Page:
The Kelly Collection has what is probably the outstanding holding of American illustration art by private individuals (not organizations). I was able to view part of it at The Frederick R. Weisman Museum of Art at Pepperdine University in Malibu, California towards the end of a January 12 - March 31, 2013 exhibition run. The collection concentrates on illustration art created roughly 1890-1935 and one of its purposes is to further knowledge and appreciation of illustration from that era.

    Non-flash photography was allowed, so I took a large number of high-resolution photos of segments of those original works. This was to reference the artists' techniques in a manner not always easy to obtain from printed reproductions. (However, the exhibition catalog does feature a few large-scale detail reproductions.)

    I thought that readers of this blog might also be interested in seeing the brushwork of master illustrators up close to increase their understanding of how the artists worked and perhaps to serve as inspiration for their own painting if they too are artists.

    Below is an image of the entire illustration coupled with my work. Click on the latter to enlarge.

    Night Raid - c.1927
    Cover illustration for American Legion Monthly, January 1928 issue. This mage is from the Kelly Collection web site. It is copyrighted, as are all such images from that site appearing in this series.

    This image segment is of the doughboy seen at the lower left. Note the variation in color between the two images; the latter seems closer to the original as seen at the exhibition, where lighting was warm rather than the cool of the Kelly site image. These difference will be apparent in many other posts of this series.

    Dunn used plenty of oil paint and relied to a large degree on discrete brush strokes rather than smoothed color transitions. I find it interesting that he chose to paint the face of the doughboy using green. Other artists might well have mixed blue into skin color to create a nighttime effect. But Frederic Remington also found green useful for nigh scenes, and perhaps Dunn picked up the concept from him.

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    The early paintings of Claude Monet (1840-1926) are no deep, dark secret hidden by protectors to preserve his reputation as an early modernist. They can be found in important museums in France and America and not stashed away in storage areas. When in Paris, all you have to do is suffer standing in line for entry to the Musée d'Orsay before rambling around to spot one or two examples. And if the d'Orsay waiting line is too daunting, you can wander into the 16th Arrondissement and over by the Bois du Boulogne and visit the Musée Marmottan, which has a nice collection of Monet's work. In fact, years ago I was at the Marmottan and struck by the fact that Monet wasn't always haystacks and water lilies, even though his paintings were seldom entirely conventional for the times.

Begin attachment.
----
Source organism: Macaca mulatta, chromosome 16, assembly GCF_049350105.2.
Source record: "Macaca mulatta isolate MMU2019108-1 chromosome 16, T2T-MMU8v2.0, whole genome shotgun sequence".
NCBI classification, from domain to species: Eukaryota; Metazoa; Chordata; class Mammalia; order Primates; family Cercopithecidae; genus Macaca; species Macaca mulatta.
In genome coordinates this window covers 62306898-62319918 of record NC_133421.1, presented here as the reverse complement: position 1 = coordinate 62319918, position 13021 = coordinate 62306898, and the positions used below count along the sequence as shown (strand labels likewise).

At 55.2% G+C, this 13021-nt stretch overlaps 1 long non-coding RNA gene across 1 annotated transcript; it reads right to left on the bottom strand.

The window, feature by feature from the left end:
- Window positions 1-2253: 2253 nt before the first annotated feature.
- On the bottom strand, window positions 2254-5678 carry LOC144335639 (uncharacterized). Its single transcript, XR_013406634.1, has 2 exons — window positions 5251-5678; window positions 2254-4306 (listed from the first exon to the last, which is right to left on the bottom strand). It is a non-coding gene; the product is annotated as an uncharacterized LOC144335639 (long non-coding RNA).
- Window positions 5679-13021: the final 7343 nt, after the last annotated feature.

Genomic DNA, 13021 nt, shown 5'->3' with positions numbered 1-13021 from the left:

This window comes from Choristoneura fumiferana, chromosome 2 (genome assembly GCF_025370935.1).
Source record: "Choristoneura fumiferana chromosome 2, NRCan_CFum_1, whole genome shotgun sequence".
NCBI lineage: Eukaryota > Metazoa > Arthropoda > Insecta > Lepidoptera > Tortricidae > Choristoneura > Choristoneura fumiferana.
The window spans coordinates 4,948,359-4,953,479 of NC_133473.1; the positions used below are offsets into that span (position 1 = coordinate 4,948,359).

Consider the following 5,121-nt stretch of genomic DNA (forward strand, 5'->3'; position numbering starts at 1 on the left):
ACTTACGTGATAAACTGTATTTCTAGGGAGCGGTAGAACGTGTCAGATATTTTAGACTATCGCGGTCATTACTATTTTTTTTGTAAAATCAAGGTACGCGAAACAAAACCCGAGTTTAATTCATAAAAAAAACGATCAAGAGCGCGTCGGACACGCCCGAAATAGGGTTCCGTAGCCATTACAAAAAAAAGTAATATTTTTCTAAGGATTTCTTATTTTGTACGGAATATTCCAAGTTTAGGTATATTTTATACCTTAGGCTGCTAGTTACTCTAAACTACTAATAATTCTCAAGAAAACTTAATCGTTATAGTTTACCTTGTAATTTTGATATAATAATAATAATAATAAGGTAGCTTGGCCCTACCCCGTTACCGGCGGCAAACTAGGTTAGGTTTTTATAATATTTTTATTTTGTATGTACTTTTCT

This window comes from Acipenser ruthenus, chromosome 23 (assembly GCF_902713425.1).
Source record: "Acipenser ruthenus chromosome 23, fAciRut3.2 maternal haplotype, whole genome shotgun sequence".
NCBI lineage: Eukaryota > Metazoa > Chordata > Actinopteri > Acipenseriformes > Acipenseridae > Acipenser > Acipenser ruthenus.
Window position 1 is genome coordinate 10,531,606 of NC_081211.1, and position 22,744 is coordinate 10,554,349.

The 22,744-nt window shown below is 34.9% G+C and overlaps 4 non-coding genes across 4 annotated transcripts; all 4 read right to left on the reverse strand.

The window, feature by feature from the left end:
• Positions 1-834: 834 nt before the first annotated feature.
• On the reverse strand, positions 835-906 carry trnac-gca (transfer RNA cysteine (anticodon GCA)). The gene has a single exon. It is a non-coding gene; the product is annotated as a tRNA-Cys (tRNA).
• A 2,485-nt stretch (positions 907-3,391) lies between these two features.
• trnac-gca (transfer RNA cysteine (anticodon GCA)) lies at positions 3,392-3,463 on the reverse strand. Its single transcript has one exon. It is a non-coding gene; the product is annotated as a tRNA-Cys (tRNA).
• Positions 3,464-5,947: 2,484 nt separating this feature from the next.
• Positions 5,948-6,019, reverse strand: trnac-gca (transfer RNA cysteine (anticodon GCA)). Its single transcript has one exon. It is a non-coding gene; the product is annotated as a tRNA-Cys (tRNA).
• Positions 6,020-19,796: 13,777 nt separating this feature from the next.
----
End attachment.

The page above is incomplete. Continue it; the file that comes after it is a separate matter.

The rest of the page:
Here is a sampling of pre-Impressioninst (in style) paintings.


    Camille Doncieux (his future wife) - 1866

    Garden at Sainte-Adresse - 1867

    Women in a Garden - 1866-67

    Mme. Gaudibert - 1868

    Self-Portrait - 1886
    Although he was well into Impressionism by this time, Monet chose to portray himself fairly conventionally.

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    For all I know, there must be a mega-gazillion art blogs lurking out there on the Internet. I trip across some when I'm trolling for images to post here. But for better or worse, I usually don't bother following them.

    Once in a while I do spot a blog I find really interesting or otherwise useful, and when I do, I add it to the Links list over in the right column. Such is the case for Stapleton Kearns' blog which has been around for about four years in its present form. Kearns is a full-time painter specializing in landscapes that are solidly crafted and worthy of your attention. Here is detailed biographical information on Kearns.

    Kearns' blog deals largely with practical information and advice about painting, probably an outgrowth of his experience teaching at workshops. His post tally is now more than one thousand, the bulk appearing 2009-11. I think it's worthwhile to sift through the earlier posts because they deal most thoroughly with issues than matter most to him.

    To give you a taste, here is a post from 2009 dealing with art education.